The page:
Treasures at risk

The war in Iraq endangers some of Westen civilization's oldest artifacts.

April 10, 2003|By Glenn McNatt | Glenn McNatt,SUN ART CRITIC

The war in Iraq put at risk not only the lives of innocent Iraqi civilians but also a 4,000-year-old cultural heritage preserved at the Iraq National Museum in Baghdad and other sites around the country.

The Iraq Museum in central Baghdad reopened in 2001, after being closed for a decade after the first Persian Gulf War. At that time its collection included some 250,000 objects - from the earliest written documents, ancient religious sculptures, mathematical texts and artworks dating back to 7000 B.C. - that together represented the cultural patrimony of Western civilization.

"It's a world-class museum," said University of Chicago archaeologist Gibson McGuire, who has worked on excavation projects in Iraq since the early 1970s. "The majority of what they've got relates to ancient Mesopotamia, but the collection is very important from the Neolithic era around 9000 B.C. on."

FOR THE RECORD - In an article about the Baghdad museum in Thursday's editions of The Sun, the name of a University of Chicago Iraq scholar was stated incorrectly. His name is McGuire Gibson.
The Sun regrets the error.

In addition to the Iraq Museum - which ranks high on a list of historic and cultural sites U.S. forces are trying not to bomb - there are thousands of known archaeological sites scattered across the country, most of which have been only partially excavated. Thousands more sites remain undiscovered, and their destruction would represent an irreparable loss for scholars' understanding of past civilizations.

"We don't have a good picture of this history," said Regine Schulz, curator of ancient art at the Walters Art Museum. "But we do know there is much more to be discovered and that the material is important to our knowledge of the history as well as to our understanding of the country today."

Modern Iraq occupies the area once known as Mesopotamia -the "land between the rivers" - in the fertile valley of two great waterways, the Tigris and the Euphrates.

It was here that the Biblical cities of Nimrud, Nineveh, Assur and Babylon arose and flourished as great trading centers, that cuneiform ("wedge-shaped") writing on clay tablets was invented, and that the first monumental architecture was constructed in the Sumerian city of Uruk some 5,000 years ago.

Perpetual conflict

But unlike ancient Egypt, which emerged roughly around the same time and which grew up on a strip of fertile land along the Nile River protected from invasion by deserts on both sides, the region of the Tigris and Euphrates resembles a wide, shallow trough offering few natural defenses, making it vulnerable to attack from any direction.

As a consequence, the area has been the scene of perpetual conflict, invasion, war and civil strife since its beginnings.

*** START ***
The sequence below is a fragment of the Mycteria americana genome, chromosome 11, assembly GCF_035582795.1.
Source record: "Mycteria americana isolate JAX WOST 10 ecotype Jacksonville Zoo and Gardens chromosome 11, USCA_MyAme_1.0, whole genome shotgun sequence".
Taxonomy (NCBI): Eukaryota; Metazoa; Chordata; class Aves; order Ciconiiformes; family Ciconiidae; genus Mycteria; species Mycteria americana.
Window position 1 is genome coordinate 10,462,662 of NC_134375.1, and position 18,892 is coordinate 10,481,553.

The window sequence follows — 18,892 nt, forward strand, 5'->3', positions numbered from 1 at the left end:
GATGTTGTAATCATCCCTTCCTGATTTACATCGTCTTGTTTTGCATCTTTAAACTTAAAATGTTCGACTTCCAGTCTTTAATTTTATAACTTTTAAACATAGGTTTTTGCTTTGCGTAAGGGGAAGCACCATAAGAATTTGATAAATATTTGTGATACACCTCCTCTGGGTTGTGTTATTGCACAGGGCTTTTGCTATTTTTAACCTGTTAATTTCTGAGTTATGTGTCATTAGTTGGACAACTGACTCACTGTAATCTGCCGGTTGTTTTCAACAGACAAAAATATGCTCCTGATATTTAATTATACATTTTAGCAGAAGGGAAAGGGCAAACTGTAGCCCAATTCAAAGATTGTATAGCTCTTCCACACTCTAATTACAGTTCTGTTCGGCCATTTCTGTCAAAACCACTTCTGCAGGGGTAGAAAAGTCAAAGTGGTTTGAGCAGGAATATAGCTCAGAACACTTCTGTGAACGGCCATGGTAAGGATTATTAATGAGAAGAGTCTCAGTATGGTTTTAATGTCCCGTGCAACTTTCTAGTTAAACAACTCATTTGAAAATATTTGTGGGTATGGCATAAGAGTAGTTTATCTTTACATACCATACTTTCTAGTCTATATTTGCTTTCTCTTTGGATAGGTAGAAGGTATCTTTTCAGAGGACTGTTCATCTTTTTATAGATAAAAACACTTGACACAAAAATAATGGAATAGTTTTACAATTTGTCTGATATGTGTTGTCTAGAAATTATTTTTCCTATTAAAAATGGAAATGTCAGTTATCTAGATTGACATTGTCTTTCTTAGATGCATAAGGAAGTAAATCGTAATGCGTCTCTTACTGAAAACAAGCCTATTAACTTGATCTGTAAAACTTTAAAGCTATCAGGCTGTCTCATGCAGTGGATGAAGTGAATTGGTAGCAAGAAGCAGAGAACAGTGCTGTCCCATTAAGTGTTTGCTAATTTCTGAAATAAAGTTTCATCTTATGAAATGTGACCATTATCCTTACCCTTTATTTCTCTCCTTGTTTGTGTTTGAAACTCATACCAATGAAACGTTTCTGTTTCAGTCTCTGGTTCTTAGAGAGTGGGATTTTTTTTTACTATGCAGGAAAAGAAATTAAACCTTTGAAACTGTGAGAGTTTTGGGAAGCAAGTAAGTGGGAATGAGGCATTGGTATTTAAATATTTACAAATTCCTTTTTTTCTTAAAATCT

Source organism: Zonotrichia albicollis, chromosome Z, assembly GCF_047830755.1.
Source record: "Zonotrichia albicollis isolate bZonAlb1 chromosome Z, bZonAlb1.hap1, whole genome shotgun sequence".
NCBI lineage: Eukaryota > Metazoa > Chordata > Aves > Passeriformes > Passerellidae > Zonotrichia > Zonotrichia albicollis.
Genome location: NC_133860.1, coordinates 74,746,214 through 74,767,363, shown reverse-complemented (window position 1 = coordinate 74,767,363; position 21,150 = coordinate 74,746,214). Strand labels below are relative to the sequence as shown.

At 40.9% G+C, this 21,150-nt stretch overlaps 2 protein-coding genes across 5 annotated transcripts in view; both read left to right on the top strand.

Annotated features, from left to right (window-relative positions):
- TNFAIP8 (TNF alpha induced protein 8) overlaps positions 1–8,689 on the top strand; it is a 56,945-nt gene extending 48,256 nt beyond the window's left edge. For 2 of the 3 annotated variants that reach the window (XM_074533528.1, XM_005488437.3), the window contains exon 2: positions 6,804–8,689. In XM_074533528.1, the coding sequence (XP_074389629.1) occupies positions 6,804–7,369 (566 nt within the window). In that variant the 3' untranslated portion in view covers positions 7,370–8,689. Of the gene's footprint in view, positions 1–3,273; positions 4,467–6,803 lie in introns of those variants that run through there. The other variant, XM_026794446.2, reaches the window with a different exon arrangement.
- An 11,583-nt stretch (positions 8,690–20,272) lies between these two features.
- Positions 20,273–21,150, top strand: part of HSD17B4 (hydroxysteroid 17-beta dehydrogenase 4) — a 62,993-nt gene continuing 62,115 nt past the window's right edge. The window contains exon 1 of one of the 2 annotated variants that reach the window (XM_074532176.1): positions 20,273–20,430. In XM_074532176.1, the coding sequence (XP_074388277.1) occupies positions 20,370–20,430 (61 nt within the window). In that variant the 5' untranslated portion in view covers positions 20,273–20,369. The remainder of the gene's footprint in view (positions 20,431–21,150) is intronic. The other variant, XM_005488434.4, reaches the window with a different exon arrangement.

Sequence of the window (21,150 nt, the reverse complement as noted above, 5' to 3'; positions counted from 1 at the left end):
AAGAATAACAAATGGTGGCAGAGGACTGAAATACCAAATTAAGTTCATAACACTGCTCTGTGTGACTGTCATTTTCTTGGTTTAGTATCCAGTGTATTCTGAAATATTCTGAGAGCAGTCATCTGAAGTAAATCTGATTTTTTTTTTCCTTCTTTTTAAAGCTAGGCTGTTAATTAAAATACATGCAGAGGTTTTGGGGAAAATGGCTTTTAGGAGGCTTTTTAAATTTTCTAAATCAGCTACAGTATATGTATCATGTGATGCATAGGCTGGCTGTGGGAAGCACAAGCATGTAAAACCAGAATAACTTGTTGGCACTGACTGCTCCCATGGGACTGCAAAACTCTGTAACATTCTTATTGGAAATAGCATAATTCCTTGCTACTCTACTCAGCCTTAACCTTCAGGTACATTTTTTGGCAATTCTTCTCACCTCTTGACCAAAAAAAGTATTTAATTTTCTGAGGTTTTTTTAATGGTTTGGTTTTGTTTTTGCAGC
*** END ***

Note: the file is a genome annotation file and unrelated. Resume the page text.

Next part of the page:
"It started out totally different from Egypt," Schulz said. "Instead of one powerful ruler, there were many smaller city states that were competing with each other. So the culture developed very differently."

Over the millennia, the region has been conquered by Sumerians, Akkadians, Assyrians, Babylonians, Persians, Macedonians, Parthians, Arabs, Ottomans and British. Now the American invasion once again threatens the artifacts of a millennia-old culture.

In January, the American Association for Research in Baghdad, a consortium of 30 U.S. universities and museums, gave the Pentagon a list of more than 100 places in Iraq that U.S. military forces should avoid in order to protect important cultural and archaeological sites.

The military knows

Other research groups have also provided the military with lists of such sites, which may number as many as 5,000 across the whole of Iraq.

"The military knows about those sites and is aware of the cultural heritage," McGuire said. "During the last war only one Islamic building was damaged by direct bombing, a mosque in Basra. "There were instances where there was total destruction of buildings right next to some 13th-century mosques without destroying them," he added, though some sites may have been damaged by the intense, ground-shaking blasts.

In Baghdad, the most prominent of such sites is the building housing the Iraq Museum, which sits only a few hundred yards from several important government ministries and the state-run TV station, McGuire said.

Before the 1990-91 gulf war, the Iraq Museum was one of the largest museums in the world. Built as a state-of-the-art facility in 1967 and added to during the 1970s, it is comparable in size to the Louvre in Paris.

However, unlike its counterparts in Europe and America, the museum's collections have always emphasized artifacts from ancient and modern Iraq rather than a comprehensive survey of world art.

Among the Iraq Museum's prized possessions are huge Sumerian relief sculptures, Assyrian and Islamic architecture and more than 25,000 clay tablets covered with the cuneiform writings that constitute the earliest known written records.

During the Persian Gulf War, museum officials sought to protect their most valuable objects by storing them underground or, in the case of very large objects, surrounding them with sandbag walls. Smaller objects were dispersed among Iraq's 13 regional museums.

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